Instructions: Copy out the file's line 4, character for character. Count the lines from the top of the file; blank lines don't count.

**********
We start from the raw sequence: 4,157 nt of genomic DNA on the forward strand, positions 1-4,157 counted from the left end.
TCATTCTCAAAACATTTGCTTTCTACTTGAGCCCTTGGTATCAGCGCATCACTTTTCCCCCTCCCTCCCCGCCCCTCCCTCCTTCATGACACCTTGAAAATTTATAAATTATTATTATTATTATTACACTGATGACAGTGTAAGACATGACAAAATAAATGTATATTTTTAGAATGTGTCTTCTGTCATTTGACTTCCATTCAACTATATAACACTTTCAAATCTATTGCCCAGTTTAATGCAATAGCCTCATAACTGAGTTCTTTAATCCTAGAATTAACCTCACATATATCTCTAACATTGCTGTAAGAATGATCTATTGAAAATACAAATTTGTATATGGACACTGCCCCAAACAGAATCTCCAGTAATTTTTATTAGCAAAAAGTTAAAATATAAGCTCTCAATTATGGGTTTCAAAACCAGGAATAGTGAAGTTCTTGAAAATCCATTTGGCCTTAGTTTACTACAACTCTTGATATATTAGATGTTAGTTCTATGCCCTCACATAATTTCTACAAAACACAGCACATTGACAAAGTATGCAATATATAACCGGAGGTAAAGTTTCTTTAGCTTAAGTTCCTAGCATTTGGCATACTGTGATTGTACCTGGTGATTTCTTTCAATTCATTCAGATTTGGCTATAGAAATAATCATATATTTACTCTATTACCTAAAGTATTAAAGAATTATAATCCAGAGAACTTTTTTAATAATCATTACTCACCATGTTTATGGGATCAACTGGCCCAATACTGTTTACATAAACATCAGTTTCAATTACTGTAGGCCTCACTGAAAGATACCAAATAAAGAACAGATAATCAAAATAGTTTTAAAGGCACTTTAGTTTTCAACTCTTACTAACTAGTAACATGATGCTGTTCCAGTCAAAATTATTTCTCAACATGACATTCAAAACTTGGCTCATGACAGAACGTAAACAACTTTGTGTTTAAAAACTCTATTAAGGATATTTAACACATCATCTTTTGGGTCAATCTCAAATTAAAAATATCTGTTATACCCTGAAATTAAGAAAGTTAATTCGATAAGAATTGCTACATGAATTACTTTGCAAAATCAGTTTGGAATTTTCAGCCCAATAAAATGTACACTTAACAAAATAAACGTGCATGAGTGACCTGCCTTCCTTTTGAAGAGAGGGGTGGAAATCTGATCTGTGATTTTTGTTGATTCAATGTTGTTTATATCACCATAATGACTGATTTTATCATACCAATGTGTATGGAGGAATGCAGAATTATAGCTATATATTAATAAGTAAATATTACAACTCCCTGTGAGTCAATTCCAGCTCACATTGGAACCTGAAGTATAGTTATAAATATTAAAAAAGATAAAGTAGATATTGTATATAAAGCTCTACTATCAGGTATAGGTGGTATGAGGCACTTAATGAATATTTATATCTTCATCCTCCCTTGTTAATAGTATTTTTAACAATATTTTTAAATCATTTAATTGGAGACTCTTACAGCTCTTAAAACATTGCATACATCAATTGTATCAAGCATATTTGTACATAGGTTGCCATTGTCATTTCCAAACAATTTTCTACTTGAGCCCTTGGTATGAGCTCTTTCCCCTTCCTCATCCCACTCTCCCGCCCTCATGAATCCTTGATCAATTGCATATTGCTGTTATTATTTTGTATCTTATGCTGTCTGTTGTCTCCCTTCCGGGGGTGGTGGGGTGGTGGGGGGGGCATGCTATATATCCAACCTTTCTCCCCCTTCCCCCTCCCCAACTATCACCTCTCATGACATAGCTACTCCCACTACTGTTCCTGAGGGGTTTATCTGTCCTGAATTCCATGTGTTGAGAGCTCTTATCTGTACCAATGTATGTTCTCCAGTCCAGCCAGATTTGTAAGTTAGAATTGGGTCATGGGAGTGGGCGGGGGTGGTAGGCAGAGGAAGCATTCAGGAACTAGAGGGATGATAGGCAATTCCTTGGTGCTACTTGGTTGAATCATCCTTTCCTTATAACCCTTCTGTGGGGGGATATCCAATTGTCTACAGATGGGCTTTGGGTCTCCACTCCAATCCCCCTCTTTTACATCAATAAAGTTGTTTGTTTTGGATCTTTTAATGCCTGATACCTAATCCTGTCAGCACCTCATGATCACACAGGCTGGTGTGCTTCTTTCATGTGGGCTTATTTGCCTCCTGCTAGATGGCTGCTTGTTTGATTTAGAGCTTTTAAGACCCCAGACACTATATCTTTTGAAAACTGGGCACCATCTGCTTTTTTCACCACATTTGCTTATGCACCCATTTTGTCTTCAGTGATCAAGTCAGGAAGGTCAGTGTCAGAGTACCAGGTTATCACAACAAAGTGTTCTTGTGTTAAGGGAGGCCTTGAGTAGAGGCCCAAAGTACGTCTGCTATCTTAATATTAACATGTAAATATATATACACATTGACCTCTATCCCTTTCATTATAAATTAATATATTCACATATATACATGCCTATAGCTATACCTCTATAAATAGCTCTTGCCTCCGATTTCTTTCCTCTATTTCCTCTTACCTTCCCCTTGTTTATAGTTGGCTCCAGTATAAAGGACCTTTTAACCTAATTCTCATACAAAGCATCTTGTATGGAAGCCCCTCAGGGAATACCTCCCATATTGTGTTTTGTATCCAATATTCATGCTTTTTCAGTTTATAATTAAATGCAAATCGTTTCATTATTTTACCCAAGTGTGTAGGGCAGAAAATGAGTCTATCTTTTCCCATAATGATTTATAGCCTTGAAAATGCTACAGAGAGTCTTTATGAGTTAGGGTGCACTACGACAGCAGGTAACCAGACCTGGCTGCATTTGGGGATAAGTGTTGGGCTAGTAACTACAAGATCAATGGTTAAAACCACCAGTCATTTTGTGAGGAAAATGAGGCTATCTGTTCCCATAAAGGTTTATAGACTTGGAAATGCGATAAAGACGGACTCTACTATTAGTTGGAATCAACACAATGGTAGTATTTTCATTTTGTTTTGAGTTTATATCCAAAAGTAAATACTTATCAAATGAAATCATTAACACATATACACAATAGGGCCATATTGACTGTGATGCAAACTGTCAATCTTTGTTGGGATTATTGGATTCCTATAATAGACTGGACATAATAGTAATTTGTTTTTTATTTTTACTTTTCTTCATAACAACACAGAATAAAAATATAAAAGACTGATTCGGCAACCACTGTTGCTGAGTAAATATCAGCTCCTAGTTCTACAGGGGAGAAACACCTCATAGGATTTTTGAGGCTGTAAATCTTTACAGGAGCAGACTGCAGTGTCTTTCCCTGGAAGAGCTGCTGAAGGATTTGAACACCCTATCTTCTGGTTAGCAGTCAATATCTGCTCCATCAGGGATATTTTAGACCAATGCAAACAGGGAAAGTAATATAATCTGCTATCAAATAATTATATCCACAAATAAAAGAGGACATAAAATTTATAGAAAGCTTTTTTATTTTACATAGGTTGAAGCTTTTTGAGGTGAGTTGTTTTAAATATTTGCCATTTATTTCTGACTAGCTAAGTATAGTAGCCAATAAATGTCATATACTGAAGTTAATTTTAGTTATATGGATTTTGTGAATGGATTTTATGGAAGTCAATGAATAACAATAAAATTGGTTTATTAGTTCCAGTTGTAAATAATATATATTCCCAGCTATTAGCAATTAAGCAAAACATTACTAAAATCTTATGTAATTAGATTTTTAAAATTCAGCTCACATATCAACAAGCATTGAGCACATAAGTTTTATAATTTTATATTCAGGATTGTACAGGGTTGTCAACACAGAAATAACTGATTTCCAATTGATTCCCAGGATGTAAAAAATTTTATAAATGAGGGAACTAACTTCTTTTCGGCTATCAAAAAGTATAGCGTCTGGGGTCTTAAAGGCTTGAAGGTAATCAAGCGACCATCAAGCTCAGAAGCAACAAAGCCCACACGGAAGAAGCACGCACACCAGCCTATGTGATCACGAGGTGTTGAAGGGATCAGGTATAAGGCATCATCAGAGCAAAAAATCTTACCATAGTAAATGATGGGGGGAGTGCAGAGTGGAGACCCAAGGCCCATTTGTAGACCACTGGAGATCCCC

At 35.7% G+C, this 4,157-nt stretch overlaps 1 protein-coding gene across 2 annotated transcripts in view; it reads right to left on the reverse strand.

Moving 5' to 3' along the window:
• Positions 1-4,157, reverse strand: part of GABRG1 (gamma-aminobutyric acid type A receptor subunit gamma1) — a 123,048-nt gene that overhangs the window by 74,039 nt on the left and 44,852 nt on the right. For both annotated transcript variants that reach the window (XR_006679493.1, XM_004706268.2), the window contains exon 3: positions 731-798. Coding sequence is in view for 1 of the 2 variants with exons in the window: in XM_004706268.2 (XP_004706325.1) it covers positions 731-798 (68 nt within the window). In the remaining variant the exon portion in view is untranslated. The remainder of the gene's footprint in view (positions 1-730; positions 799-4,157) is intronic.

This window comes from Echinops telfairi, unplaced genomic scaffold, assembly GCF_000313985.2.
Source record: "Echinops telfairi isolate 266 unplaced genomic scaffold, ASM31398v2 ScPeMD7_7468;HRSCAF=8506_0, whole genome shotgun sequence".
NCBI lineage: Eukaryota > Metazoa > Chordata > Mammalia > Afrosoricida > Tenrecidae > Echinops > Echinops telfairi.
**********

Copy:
Moving 5' to 3' along the window: